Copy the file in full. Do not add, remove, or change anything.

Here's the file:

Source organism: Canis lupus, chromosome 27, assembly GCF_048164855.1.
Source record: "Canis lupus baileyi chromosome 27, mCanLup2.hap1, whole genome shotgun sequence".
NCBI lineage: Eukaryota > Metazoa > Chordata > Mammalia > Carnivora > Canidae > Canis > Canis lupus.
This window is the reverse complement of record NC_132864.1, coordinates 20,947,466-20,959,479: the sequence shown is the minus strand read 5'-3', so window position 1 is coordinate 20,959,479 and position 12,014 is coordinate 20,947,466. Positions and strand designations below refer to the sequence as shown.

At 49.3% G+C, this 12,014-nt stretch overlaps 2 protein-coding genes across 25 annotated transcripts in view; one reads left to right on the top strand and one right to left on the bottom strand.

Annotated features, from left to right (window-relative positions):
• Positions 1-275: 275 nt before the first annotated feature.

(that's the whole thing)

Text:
Source organism: Canis lupus, chromosome 27, assembly GCF_048164855.1.
Source record: "Canis lupus baileyi chromosome 27, mCanLup2.hap1, whole genome shotgun sequence".
NCBI lineage: Eukaryota > Metazoa > Chordata > Mammalia > Carnivora > Canidae > Canis > Canis lupus.
This window is the reverse complement of record NC_132864.1, coordinates 20,947,466-20,959,479: the sequence shown is the minus strand read 5'-3', so window position 1 is coordinate 20,959,479 and position 12,014 is coordinate 20,947,466. Positions and strand designations below refer to the sequence as shown.

At 49.3% G+C, this 12,014-nt stretch overlaps 2 protein-coding genes across 25 annotated transcripts in view; one reads left to right on the top strand and one right to left on the bottom strand.

Annotated features, from left to right (window-relative positions):
• Positions 1-275: 275 nt before the first annotated feature.